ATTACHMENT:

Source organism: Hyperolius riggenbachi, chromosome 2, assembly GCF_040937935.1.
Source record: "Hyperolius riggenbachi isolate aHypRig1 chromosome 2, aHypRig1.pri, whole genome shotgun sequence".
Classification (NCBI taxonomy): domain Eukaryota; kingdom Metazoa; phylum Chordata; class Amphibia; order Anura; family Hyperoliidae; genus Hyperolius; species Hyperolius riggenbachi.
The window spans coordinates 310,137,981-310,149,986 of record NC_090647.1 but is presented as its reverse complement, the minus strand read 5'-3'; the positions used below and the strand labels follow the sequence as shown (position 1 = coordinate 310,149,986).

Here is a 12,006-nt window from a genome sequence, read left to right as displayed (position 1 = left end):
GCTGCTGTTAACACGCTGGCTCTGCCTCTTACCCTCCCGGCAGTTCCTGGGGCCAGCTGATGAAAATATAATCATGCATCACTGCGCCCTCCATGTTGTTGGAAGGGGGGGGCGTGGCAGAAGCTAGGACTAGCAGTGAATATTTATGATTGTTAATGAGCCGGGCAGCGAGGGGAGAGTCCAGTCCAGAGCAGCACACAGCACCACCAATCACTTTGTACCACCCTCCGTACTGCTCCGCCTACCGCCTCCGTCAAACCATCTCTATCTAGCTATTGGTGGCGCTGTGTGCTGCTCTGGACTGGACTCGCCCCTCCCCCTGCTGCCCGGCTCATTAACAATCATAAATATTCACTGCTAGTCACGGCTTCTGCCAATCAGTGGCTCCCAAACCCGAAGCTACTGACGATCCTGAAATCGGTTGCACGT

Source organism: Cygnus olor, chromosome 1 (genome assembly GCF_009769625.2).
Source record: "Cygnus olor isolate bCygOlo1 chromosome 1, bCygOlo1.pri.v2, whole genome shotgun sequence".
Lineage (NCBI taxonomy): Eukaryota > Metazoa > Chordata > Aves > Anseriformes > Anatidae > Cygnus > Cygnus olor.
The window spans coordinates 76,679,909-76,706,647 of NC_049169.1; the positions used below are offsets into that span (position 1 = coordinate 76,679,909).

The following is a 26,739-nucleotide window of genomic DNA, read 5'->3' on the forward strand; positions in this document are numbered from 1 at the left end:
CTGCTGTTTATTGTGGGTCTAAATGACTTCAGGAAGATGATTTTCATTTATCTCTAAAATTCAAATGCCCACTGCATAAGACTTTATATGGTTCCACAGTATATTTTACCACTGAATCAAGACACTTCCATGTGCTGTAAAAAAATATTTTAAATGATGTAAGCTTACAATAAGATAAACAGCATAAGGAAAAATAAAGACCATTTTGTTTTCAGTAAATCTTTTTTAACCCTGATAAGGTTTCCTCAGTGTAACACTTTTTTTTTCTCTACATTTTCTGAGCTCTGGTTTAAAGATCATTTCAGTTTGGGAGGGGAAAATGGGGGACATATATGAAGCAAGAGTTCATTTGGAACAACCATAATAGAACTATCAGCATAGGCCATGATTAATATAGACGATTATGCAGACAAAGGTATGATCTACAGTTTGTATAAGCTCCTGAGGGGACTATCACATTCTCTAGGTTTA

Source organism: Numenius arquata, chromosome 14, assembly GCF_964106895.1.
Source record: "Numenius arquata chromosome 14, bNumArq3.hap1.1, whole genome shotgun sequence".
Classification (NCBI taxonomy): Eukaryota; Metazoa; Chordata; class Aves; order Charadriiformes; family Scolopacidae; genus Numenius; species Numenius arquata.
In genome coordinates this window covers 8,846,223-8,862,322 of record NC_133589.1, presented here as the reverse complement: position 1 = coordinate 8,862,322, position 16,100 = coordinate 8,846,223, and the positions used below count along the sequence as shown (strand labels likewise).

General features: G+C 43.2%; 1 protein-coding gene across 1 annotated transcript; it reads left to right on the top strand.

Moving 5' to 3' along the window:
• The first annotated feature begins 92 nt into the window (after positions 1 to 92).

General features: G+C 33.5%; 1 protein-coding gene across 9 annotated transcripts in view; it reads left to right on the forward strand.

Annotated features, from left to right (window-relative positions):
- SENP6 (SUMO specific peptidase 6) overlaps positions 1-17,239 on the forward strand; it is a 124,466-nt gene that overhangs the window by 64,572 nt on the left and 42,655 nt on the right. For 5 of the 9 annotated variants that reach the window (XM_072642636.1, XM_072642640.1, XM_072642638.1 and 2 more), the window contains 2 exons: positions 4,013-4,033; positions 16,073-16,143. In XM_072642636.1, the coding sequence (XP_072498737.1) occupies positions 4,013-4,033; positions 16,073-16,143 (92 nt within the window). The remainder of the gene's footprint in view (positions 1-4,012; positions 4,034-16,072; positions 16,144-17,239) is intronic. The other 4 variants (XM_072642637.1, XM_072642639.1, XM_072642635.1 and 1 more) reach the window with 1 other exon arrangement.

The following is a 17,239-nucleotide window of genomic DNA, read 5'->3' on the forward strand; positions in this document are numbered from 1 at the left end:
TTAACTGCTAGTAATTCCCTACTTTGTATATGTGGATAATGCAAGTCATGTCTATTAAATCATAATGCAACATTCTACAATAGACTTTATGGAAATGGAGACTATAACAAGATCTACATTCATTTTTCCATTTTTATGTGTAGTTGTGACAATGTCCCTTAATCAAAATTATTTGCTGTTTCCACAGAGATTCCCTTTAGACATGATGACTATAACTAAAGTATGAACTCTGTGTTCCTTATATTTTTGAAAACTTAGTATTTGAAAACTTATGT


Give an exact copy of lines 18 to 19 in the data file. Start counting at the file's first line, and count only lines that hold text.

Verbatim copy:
Moving 5' to 3' along the window:
• The first annotated feature begins 92 nt into the window (after positions 1 to 92).